Thank you for giving us the opportunity to be a part of this campaign, and needless to say, it will not end here. Today’s activities will include debates on moral issues such as the influx of immigrants and xenophobic attacks. These activities aim to challenge each child to think critically about his/her own thoughts, values and prejudices. For the remainder of the week, each high school pupil will be involved in making food, sleeping bags and other items for displaced people, as well as being involved directly in community projects. Thank you for giving these activities the kickstart and dose of reality that was required.”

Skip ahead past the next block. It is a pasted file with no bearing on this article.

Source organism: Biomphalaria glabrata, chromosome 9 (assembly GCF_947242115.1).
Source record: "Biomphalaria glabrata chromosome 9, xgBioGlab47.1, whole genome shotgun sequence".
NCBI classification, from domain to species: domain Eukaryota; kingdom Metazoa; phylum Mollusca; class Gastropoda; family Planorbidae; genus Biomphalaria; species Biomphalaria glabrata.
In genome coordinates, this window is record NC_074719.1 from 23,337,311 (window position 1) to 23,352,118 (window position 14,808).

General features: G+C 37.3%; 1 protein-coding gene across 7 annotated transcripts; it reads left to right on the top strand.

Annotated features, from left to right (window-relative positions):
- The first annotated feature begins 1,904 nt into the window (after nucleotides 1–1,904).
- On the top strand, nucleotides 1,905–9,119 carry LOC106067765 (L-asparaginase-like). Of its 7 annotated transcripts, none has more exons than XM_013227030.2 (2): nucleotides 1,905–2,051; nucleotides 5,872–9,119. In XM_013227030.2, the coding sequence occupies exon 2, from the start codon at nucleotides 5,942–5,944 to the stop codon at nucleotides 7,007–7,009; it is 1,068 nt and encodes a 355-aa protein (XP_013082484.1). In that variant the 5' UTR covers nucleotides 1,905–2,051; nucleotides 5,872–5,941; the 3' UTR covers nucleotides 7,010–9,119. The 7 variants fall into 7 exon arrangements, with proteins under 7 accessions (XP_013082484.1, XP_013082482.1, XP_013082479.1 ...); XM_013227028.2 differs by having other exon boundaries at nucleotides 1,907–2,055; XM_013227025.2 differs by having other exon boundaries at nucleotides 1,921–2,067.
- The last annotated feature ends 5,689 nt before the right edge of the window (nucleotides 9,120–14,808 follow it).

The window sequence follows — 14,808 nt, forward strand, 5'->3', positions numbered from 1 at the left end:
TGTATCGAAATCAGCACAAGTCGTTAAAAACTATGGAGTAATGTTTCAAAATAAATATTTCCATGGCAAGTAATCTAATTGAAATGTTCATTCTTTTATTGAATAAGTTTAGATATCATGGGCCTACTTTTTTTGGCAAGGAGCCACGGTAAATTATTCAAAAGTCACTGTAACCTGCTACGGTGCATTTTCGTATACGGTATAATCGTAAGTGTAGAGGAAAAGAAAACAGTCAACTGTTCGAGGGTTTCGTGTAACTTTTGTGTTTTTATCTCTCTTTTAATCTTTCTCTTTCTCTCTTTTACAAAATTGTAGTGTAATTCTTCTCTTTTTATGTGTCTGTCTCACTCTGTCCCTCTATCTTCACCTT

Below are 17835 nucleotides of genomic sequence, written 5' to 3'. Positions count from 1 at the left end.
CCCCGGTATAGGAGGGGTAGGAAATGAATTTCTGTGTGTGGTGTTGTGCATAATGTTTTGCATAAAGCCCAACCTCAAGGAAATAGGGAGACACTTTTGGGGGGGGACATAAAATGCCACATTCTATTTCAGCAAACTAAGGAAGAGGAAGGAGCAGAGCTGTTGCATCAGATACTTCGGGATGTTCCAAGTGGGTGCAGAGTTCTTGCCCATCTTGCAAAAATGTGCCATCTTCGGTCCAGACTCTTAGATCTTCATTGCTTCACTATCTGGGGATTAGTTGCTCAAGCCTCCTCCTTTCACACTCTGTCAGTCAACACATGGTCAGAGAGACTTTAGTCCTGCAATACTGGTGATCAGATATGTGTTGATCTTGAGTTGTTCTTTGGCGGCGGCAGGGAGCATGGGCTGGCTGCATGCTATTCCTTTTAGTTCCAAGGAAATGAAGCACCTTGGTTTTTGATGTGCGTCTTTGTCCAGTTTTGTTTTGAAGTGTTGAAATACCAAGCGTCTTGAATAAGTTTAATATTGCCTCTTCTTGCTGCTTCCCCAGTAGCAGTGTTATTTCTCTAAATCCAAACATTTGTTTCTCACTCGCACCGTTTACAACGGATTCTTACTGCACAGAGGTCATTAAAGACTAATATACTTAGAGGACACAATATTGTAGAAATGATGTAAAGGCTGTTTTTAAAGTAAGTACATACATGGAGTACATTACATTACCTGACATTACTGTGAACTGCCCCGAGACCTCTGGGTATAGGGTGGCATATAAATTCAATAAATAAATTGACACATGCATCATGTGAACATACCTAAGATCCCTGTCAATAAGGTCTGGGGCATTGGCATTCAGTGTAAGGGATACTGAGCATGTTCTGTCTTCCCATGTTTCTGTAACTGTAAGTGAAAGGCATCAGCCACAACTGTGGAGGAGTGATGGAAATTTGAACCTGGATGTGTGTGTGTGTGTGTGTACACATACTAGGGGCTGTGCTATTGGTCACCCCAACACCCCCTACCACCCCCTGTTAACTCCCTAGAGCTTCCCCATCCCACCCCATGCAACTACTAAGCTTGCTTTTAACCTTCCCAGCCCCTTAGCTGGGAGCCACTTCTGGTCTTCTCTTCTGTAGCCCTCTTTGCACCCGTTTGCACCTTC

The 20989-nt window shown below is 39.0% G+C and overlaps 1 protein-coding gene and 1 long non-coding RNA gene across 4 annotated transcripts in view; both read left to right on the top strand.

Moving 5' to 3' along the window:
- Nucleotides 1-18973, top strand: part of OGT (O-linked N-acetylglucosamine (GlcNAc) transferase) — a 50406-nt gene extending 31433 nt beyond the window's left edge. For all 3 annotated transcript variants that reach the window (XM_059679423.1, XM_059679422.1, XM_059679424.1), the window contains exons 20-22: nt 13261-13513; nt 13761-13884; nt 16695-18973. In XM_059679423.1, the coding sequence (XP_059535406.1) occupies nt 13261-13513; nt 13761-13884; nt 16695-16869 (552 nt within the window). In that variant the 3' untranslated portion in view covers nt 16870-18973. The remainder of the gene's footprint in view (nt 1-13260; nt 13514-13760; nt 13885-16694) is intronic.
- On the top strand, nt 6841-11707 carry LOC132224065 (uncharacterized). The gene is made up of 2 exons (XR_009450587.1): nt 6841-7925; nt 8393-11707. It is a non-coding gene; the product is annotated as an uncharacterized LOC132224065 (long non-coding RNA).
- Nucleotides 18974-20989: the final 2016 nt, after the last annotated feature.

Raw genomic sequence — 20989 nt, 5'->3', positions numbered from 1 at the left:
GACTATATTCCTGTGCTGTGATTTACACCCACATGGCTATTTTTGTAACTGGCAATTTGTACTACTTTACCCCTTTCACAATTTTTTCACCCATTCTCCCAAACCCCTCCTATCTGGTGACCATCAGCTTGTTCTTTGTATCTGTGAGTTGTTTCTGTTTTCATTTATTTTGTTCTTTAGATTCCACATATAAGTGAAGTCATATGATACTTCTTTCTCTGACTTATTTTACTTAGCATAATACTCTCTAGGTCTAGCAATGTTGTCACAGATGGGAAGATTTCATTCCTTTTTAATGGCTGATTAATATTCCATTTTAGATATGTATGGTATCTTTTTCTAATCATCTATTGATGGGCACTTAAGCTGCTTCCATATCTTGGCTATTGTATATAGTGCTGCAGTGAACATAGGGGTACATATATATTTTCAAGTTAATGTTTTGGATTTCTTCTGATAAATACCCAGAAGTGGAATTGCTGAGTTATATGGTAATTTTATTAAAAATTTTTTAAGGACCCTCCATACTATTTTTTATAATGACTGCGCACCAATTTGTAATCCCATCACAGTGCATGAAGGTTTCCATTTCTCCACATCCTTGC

Justin Skea, Headmaster, St. Joseph’s Marist College, Cape Town

“I have shown [the film] to a number of my classes and it’s been a very sobering and eye-opening experience for many of them. Most of our girls do live in this sheltered bubble and it’s very important that they are aware of what other youths their age experience in this country. The Rwandan boy really touched my heart and no matter how many times I have watched this documentary, I still am moved by his story and his determination to make a success of his life. Thank you for sharing it with us.”
Brenda Sara, St. John’s DSG, Scottsville, KwaZulu Natal